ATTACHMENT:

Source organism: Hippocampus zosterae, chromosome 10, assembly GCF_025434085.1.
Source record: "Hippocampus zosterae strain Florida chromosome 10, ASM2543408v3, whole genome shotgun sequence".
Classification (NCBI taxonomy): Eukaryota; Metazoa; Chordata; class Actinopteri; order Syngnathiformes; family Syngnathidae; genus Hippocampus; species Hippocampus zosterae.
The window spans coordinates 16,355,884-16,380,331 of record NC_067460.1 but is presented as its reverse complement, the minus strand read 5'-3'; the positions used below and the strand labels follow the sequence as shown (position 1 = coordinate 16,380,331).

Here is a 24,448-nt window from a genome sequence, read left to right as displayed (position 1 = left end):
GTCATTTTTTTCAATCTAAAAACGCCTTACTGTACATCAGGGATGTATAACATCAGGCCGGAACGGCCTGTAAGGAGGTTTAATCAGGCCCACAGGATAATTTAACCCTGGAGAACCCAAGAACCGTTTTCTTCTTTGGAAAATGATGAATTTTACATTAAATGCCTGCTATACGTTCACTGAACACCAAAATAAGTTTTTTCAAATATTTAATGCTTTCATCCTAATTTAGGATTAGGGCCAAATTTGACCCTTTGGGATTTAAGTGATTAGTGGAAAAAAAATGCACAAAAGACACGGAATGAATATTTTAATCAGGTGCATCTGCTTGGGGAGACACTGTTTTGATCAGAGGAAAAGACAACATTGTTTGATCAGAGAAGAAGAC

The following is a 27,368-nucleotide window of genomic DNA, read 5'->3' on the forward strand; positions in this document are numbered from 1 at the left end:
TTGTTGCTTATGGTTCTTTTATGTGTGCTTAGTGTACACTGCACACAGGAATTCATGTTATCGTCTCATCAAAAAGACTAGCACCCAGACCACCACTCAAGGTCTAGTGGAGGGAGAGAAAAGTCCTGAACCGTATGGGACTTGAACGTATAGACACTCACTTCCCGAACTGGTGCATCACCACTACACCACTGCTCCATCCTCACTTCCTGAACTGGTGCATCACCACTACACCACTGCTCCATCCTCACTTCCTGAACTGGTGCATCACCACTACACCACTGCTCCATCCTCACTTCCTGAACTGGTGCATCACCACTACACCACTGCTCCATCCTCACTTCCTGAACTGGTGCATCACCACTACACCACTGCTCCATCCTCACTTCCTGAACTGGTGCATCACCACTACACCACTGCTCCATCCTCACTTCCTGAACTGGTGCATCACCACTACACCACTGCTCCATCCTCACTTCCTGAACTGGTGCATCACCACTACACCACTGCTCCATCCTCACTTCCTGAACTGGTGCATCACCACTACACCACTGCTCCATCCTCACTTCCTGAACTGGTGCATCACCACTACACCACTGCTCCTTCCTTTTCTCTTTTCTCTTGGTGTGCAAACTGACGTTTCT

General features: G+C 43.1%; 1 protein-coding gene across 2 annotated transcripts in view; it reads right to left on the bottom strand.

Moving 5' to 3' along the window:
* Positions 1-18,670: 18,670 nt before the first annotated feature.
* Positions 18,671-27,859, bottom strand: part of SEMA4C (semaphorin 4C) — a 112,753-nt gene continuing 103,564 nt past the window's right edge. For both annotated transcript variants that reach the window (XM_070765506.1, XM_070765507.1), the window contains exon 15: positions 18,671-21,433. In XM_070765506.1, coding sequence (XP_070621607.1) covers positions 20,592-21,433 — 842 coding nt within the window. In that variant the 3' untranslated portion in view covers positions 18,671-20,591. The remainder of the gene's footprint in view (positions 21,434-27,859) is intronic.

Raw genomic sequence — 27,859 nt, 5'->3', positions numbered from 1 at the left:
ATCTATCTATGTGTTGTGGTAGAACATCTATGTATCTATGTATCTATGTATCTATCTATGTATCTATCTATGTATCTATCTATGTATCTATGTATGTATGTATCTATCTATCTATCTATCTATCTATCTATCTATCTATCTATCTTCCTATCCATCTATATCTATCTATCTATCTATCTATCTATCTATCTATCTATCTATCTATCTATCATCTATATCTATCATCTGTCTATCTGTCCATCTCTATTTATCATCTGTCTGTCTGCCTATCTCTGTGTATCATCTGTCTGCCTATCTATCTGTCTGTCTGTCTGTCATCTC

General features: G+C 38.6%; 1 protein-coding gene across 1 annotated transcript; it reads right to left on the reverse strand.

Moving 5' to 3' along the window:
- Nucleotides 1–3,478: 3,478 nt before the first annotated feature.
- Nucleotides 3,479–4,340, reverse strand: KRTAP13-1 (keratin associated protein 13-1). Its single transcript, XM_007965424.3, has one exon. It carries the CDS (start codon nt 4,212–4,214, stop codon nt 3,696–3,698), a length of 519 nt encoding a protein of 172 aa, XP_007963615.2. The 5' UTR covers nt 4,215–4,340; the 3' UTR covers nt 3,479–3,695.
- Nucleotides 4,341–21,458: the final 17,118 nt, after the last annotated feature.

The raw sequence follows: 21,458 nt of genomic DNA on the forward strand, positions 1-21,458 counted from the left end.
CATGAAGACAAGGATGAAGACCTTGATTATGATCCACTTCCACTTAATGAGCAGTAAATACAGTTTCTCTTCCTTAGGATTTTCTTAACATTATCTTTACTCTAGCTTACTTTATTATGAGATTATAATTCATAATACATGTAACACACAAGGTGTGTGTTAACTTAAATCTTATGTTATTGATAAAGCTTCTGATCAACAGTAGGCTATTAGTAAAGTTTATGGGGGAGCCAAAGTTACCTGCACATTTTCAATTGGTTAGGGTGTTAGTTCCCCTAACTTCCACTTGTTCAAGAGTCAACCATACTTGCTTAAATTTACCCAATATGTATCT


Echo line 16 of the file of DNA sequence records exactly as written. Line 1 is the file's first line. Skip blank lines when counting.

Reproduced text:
Moving 5' to 3' along the window: